Detroit’s Library Street Collective Explores Art Historical Influence and Contemporary Innovation in New Group Show

The show brings together a diverse roster of artists who engage with the history—and future—of art making.

Mike Shultis, Booty and La Bete (2022). Courtesy of the artist and Stefan Jennings Batista.

Based in Downtown Detroit, art gallery Library Street Collective is presenting the new group exhibition “Kaleidoscopic Companions,” opening on April 20 and on view through May 29, 2024. Curated by Allison Zuckerman, an artist who also has work included in the show, the exhibition brings together the work of 11 artists in total who explore the history of art and the influence of its legacy on contemporary practice.

Allison Zuckerman, The Weaver (2024). Courtesy of the artist and Library Street Collective.

“‘Kaleidoscopic Companions’ speaks to the power of collaboration and dialogue, reminding us of the transformative potential of art to bridge divides and foster understanding” Zuckerman said of the show. “I look to this exhibition as a symbol of unity, weaving together the threads of art history and contemporary innovation. Through the diverse voices of its participating artists, this exhibition celebrates the kaleidoscope of human experience, demonstrating how disparate perspectives can harmonize. Now, more than ever, I believe there is an imperative to embrace the shared language of art to navigate our collective journey towards a more harmonious future.”

Each artist participating in the exhibition was prompted to select a historic artwork as a starting point for their creation, offering a framework both for the artists’ processes as well as for the show overall. The result is a diverse harmony of artistic voices; while some pieces pay homage to the history and trajectory of art history, others question or offer critique. Contributing to the premise of innovation, some subvert the artworks of the past, transforming them through a lens of present-day notions, ideas, and themes.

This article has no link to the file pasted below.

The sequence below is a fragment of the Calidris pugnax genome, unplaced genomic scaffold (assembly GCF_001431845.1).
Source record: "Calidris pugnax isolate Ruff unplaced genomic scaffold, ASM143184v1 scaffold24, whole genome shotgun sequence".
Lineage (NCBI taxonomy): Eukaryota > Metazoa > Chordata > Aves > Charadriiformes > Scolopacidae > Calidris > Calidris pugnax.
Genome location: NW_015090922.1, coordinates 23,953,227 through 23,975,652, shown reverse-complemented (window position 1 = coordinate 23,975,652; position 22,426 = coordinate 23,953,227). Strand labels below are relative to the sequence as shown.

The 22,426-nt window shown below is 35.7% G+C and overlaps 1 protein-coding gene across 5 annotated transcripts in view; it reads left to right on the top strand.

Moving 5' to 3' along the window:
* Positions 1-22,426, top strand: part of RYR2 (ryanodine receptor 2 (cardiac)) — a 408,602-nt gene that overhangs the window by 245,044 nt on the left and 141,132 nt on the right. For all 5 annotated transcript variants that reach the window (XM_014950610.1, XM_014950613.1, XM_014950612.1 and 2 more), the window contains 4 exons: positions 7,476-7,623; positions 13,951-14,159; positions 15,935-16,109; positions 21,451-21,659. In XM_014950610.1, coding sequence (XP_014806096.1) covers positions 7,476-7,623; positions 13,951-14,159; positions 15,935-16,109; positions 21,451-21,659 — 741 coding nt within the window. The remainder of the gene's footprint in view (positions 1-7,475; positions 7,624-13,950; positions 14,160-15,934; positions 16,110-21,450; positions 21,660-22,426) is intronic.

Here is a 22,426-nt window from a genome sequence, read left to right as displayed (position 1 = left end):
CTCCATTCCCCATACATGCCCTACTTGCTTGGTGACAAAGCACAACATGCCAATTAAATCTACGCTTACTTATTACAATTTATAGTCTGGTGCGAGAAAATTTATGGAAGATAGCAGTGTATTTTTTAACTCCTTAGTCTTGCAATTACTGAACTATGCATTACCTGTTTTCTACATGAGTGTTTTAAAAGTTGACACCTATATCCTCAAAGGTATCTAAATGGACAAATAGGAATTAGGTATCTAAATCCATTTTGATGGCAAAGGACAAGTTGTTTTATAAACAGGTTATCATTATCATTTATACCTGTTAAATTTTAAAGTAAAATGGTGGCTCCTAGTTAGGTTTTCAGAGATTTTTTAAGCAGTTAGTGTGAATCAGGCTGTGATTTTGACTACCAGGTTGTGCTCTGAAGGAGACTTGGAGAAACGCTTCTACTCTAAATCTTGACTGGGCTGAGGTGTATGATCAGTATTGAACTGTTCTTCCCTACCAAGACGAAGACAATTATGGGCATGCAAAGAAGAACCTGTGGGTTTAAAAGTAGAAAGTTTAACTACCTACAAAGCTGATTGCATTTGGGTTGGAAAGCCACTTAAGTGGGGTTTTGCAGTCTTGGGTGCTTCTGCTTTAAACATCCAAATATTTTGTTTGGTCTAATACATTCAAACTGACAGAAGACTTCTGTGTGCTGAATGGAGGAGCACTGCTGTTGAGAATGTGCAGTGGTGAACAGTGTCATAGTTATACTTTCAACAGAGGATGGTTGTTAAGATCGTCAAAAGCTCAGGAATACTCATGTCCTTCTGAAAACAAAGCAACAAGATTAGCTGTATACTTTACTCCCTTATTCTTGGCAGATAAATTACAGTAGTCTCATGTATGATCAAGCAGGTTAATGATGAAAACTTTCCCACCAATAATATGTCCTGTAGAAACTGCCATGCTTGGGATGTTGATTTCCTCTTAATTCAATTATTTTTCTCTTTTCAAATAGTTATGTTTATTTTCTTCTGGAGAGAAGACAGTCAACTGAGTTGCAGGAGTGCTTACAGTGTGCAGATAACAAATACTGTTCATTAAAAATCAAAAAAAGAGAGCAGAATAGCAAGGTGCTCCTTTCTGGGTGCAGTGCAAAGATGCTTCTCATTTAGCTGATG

A painting of a black man in a black suit with a bowtie looking at the viewer in the space of a gallery with paintings on all sides. Implies the figure is looking at artwork but the artwork is the frame into the viewers world.

Mario Moore, It can all be so fleeting (2024). Courtesy of the artist and Library Street Collective, Detroit.

While the selection of works on view employ different strategies—featuring a range of mediums, compositional structures, color palettes, and more—the use of figuration is apparent and prevalent. Bringing a distinct sense of cohesiveness to the show, the use of the figurative conveys an element of the personal and opens the pieces up to viewer reflection on the contemporary transformation of ideas around identity, race, and gender. In the process of creating “Kaleidoscopic Companions,” Zuckerman emphasized dialogue and collaboration between the featured artists, which is reflected in these echoed moments between works.

Colleen Barry, I never knew (2024). Courtesy of the artist and Library Street Collective, Detroit.

Through juxtaposition and cross-work dialogue, “Kaleidoscopic Companions” proposes itself as a new form of group exhibition, one that focuses on the current moment through fostering artistic collaboration and reflection—lending and adding to ongoing discussions around both art making of the past and the possibilities for art making in the future.

Kaleidoscopic Companions” is on view at Library Street Collective, Detroit, April 20–May 29, 2024.

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